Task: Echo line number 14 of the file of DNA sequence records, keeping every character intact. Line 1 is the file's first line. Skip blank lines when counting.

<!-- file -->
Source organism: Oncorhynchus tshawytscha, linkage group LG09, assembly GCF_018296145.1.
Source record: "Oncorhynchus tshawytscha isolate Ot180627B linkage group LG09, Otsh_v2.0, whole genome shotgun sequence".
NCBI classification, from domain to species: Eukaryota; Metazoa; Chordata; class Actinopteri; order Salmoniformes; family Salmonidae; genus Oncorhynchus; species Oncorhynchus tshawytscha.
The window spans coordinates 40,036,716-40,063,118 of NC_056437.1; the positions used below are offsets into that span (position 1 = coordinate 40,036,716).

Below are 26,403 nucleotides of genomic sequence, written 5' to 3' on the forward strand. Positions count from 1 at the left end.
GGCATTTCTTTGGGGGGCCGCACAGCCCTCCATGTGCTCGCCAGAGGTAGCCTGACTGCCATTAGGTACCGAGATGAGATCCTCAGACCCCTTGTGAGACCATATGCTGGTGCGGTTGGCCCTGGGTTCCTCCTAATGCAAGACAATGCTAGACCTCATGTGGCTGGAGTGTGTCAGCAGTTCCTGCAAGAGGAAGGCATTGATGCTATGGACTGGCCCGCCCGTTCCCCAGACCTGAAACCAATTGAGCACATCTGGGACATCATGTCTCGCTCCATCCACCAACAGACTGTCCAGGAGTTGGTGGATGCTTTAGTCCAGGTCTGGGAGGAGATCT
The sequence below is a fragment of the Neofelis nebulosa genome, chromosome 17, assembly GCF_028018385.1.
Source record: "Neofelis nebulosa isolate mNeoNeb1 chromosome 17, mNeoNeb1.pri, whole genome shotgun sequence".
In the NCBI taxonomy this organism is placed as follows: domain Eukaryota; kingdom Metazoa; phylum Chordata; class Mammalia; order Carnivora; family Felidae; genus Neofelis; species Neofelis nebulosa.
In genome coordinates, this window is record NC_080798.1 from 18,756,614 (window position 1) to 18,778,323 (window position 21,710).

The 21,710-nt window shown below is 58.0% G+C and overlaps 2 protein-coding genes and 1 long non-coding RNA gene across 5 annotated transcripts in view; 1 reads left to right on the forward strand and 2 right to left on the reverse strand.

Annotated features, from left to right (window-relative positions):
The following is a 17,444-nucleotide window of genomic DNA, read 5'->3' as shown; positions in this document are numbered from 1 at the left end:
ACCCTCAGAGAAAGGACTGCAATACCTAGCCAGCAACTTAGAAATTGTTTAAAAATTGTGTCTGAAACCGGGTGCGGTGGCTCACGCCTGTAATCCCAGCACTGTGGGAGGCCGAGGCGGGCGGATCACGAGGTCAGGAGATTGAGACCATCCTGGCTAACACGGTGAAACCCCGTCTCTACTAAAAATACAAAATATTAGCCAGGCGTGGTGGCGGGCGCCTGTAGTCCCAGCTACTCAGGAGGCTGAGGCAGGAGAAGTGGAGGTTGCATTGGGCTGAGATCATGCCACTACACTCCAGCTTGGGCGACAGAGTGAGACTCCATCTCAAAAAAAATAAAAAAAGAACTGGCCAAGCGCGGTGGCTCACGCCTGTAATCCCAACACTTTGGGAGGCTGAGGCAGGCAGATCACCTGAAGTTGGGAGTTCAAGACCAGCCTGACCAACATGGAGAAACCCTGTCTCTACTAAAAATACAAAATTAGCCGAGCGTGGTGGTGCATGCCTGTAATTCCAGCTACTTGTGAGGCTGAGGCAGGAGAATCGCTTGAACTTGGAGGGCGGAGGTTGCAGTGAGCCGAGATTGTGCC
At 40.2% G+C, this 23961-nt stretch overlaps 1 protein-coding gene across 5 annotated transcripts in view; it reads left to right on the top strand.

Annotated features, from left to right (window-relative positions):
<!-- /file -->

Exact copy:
ACCCTCAGAGAAAGGACTGCAATACCTAGCCAGCAACTTAGAAATTGTTTAAAAATTGTGTCTGAAACCGGGTGCGGTGGCTCACGCCTGTAATCCCAGCACTGTGGGAGGCCGAGGCGGGCGGATCACGAGGTCAGGAGATTGAGACCATCCTGGCTAACACGGTGAAACCCCGTCTCTACTAAAAATACAAAATATTAGCCAGGCGTGGTGGCGGGCGCCTGTAGTCCCAGCTACTCAGGAGGCTGAGGCAGGAGAAGTGGAGGTTGCATTGGGCTGAGATCATGCCACTACACTCCAGCTTGGGCGACAGAGTGAGACTCCATCTCAAAAAAAATAAAAAAAGAACTGGCCAAGCGCGGTGGCTCACGCCTGTAATCCCAACACTTTGGGAGGCTGAGGCAGGCAGATCACCTGAAGTTGGGAGTTCAAGACCAGCCTGACCAACATGGAGAAACCCTGTCTCTACTAAAAATACAAAATTAGCCGAGCGTGGTGGTGCATGCCTGTAATTCCAGCTACTTGTGAGGCTGAGGCAGGAGAATCGCTTGAACTTGGAGGGCGGAGGTTGCAGTGAGCCGAGATTGTGCC